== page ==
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Pulse Oximeters (oxygen saturation finger probes)

AsthmaUK_Nurses profile image
AsthmaUK_NursesAdministrator

Hi all,

I hope everyone is well and staying safe😊 .

We wanted to post something about the use of pulse oximeters as these generate lots of discussion on here.

For Asthma: pulse oximeters are NOT currently recommended as part of an asthma care plan (unless specifically directed by an appropriate health professional), this is because they can prevent people from accessing emergency advice by giving a false sense of security. The best way to monitor your asthma is with a Personal Asthma Action Plan (PAAP) asthma.org.uk/advice/manage..., being aware of worsening symptoms, extra use of your reliever inhaler and drops in peak flow readings - these should direct you to get extra support/help from a health professional.

For COVID: Dr Andy Whittamore, clinical lead for Asthma UK and the British Lung Foundation, said, “At this stage, while the use of pulse oximeters in response to COVID is still being examined, it remains really important that before testing at home, people talk to their health care professional. Home use oximeters, which are available for sale online and in chemists, and can be used to measure the levels of oxygen in your blood, can sometimes give poor or inaccurate measurements. It is vital that anyone with questions on using a pulse oximeter at home speaks to a health care professional for advice. Any monitoring done at home needs to be part of a clear management plan and is not a substitute for clinical advice. Anyone worried about their symptoms should speak to a health care professional.”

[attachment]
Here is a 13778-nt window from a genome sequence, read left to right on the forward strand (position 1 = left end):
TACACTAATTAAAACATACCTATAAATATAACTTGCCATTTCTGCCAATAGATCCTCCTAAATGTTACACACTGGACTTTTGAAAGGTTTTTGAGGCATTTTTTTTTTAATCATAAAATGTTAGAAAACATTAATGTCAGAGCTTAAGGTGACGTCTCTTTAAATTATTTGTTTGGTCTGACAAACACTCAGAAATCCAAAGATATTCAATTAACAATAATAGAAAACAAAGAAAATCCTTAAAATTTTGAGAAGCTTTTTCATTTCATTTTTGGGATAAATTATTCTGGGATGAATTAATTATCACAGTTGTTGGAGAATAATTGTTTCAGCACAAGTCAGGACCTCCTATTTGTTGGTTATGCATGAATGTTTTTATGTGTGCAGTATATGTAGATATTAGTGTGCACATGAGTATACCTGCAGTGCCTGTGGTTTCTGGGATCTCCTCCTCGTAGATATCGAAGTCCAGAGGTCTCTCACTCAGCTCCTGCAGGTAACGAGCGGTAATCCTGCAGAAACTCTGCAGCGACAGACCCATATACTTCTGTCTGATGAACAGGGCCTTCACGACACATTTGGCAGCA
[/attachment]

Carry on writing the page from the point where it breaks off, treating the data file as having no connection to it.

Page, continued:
25 Replies

What is the reason behind the false sense of security oximeters can give asthmatics? Is it that it's possible to be worsening or in a severe attack and still have normal blood oxygen? I'm assuming that's the case, just confirming.

Lysistrata profile image
LysistrataCommunity Ambassador in reply to hilary39